The Carnivorous Plant FAQ v. 12

Q: Do you have any suggestions for my science project?

Dionaea muscipula
Dionaea muscipula
A: I often get mail from students and teachers who are involved in school science projects. The experiment is usually to see what foods Venus flytraps prefer (the list of candidate foods I have been told about includes hamburger meat, chicken, insects in various stages of death, "junk" foods, vegetarian diets, cat food, lemonade, ammonia, sand, and blood!). The sad fact about these experiments is that since Venus flytraps are not easy to grow, all the plants in the experiment are usually fated to die, regardless of what the experimenters pop in their traps.

Let me be clear...

When students buy carnivorous plants for feeding experiments, the details of the experiment are usually irrelevant because the light, water, and soil used to cultivate the plants are all wrong! Furthermore, since Venus flytraps grow slowly, they are not good subjects for an experiment based on only a few months' study. A far better carnivorous plant to use in such these projects would be a sundew. Look to the links I have for purchasing plants--I recommend you try a plant called Drosera capensis (Cape sundews). These are easy to cultivate (or, at least are easier than Venus flytraps).

Drosera capensis
Drosera capensis
So, if you want to use carnivorous plants in an experiment to measure growth, and only have a few months to do it, do not use Venus flytraps. Use rapidly growing sundews. If you want to do an experiment to see how well a plant grows under the influence of fertilizer XXX, you will need to have at least six months for a sundew, and about eighteen months for a Venus flytrap. Do you have that much time? I didn't think so.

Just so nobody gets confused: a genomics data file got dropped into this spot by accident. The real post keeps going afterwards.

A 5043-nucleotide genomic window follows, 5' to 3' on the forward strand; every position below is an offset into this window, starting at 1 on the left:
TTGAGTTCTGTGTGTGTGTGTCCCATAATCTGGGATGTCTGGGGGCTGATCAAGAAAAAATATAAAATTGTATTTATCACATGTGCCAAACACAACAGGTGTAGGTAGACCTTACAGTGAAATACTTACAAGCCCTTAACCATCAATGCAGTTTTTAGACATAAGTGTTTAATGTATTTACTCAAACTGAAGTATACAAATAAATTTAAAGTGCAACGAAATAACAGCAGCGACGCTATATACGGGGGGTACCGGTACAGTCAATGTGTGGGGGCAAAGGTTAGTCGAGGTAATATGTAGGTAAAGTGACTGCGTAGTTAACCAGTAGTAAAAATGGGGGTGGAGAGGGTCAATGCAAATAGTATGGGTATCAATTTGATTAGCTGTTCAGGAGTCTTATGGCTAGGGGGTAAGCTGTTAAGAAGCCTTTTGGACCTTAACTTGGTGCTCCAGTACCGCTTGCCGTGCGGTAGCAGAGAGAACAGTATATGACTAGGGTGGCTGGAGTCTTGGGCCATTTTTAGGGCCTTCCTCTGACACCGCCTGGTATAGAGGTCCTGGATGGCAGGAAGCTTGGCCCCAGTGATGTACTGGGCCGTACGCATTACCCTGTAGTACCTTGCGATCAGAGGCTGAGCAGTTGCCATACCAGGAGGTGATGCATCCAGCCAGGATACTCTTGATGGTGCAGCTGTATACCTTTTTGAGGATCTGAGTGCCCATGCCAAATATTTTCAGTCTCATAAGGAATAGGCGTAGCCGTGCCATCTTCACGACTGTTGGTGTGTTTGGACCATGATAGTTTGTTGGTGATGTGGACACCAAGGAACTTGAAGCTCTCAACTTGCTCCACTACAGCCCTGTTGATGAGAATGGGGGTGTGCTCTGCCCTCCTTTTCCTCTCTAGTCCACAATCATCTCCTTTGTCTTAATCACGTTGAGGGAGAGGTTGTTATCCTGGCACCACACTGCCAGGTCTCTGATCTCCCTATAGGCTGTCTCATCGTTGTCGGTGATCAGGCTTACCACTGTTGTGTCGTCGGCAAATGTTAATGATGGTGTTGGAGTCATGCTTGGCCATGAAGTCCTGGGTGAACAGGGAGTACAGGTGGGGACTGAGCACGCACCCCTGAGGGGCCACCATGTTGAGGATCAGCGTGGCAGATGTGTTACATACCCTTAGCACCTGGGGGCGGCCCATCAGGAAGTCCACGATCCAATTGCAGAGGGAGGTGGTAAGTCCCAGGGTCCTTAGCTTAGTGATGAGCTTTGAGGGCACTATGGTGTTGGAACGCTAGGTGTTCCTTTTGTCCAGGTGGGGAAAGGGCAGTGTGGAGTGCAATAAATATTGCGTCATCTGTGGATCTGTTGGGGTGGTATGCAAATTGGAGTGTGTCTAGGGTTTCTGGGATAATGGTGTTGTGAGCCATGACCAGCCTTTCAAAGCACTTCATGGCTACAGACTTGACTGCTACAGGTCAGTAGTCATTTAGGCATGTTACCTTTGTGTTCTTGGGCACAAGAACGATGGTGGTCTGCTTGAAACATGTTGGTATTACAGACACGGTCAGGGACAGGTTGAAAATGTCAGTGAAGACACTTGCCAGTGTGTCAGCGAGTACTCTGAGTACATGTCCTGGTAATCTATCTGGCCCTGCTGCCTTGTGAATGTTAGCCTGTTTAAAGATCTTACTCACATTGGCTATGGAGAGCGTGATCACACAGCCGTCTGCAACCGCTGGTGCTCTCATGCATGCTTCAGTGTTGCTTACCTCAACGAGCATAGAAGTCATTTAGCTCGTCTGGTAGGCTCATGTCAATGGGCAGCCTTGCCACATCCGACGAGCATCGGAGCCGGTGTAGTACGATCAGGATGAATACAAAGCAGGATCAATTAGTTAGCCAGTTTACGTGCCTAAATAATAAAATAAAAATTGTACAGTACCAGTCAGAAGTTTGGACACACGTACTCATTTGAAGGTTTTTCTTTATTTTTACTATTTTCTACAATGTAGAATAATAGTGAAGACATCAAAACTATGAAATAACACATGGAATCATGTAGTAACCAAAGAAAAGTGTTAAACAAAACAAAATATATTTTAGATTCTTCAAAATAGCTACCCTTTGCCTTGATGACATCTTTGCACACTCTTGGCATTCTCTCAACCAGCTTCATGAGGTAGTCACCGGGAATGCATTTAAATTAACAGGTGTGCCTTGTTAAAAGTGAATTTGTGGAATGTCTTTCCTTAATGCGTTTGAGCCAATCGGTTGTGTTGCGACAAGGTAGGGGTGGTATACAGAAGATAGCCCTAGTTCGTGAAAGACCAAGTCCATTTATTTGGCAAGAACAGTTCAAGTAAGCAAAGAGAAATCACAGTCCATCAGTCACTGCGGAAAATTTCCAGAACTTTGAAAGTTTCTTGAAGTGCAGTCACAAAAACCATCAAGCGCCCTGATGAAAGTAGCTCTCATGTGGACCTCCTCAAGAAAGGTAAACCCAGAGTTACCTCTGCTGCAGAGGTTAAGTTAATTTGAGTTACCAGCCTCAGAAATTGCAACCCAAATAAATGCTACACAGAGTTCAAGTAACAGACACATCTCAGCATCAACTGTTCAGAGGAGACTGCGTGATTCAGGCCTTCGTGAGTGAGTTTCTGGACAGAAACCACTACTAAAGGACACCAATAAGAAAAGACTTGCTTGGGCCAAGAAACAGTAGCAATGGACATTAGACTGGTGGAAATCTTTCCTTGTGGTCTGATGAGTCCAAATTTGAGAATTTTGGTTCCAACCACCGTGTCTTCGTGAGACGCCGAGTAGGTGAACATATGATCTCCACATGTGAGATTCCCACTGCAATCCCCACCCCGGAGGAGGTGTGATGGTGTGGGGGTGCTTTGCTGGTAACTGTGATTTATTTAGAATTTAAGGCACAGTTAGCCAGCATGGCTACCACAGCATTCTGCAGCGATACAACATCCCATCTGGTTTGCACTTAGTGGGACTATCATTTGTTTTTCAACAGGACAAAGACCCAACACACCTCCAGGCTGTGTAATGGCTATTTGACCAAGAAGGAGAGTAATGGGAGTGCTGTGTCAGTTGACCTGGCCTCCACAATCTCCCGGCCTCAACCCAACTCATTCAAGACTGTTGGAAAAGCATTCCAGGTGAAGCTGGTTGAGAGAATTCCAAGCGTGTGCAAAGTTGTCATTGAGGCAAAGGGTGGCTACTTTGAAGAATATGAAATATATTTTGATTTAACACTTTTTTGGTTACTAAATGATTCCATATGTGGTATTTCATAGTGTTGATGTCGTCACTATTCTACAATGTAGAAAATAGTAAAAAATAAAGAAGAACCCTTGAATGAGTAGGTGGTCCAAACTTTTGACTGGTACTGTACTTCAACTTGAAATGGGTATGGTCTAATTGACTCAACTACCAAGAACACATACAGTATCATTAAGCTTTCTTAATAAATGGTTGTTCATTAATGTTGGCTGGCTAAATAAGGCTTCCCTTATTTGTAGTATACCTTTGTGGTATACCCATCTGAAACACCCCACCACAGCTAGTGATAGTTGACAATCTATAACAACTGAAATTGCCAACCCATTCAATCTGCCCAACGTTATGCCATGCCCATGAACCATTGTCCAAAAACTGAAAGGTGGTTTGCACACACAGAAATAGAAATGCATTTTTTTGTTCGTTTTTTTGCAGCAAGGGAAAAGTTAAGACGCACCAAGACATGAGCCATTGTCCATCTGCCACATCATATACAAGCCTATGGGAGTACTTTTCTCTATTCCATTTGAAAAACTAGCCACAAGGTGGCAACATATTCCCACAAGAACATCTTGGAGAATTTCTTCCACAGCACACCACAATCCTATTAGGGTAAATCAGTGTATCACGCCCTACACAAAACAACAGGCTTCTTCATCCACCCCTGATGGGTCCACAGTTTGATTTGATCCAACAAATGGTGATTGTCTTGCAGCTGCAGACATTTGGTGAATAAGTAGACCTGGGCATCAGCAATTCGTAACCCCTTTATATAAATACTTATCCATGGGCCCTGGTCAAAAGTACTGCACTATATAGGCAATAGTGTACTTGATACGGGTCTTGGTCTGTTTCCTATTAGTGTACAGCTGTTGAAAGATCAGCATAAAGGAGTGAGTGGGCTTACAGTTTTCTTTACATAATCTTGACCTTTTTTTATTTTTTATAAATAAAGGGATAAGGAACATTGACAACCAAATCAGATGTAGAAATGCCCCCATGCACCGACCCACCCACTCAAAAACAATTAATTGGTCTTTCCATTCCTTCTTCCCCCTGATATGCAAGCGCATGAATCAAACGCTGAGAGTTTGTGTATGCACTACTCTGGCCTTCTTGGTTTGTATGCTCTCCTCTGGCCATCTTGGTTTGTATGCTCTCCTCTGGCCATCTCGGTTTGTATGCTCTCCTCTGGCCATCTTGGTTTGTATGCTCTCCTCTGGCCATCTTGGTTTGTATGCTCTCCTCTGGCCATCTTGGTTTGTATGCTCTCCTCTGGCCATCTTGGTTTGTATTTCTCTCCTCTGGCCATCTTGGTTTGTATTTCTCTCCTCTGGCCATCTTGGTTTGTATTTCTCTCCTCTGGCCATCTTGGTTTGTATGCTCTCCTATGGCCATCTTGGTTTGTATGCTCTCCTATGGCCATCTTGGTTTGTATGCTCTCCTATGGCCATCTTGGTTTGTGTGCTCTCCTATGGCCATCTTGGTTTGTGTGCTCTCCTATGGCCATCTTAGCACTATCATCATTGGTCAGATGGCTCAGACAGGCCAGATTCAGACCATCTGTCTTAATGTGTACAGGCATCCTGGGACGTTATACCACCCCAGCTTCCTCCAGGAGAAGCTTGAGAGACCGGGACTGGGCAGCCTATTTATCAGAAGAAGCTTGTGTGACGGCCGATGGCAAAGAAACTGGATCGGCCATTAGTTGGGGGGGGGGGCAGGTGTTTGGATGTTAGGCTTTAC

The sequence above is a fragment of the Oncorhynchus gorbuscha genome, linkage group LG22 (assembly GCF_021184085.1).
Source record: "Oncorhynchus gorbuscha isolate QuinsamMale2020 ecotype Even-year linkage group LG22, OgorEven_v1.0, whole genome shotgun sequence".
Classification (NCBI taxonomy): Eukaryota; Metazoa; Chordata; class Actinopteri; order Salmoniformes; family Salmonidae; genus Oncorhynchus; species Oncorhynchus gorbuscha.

Also, you had better be dang sure you can actually grow carnivorous plants well in the first place. Otherwise, after 3 months of experiments all your plants will look equally miserable.

Regardless of which plant you use in your experiments, do not forget to include a "control." This would be a plant that you did not abuse in any way. If you are doing a feeding experiment, this control plant should be one that was not fed. (Remember that carnivorous plants can survive perfectly well without food.) If your cultivation techniques are good, this plant should survive.

Let me very clear on this---do not ask me for suggestions on your science experiment. I do not know the many details of your attention span, focus on details, budget, time restraints, materials constraints, laboratory skills, or equipment. At some point I would like to include a FAQ entry describing different experiments students can perform for their science projects. Unfortunately, this section will take a little bit of work to do properly. I don't want to just hand out science experiments which would be copied blindly by students. Until then, you will have to devise a science experiment yourself. An experiment you devise yourself will be much better than one you read out of a book that we have seen done over and over again.

P.S. Yes, I know this FAQ entry is just like my FAQ page on Venus flytrap science projects, but I answer this question so many times via e-mail...

Page citations: None, just exasperation.

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Revised: 2018
©Barry Rice, 2018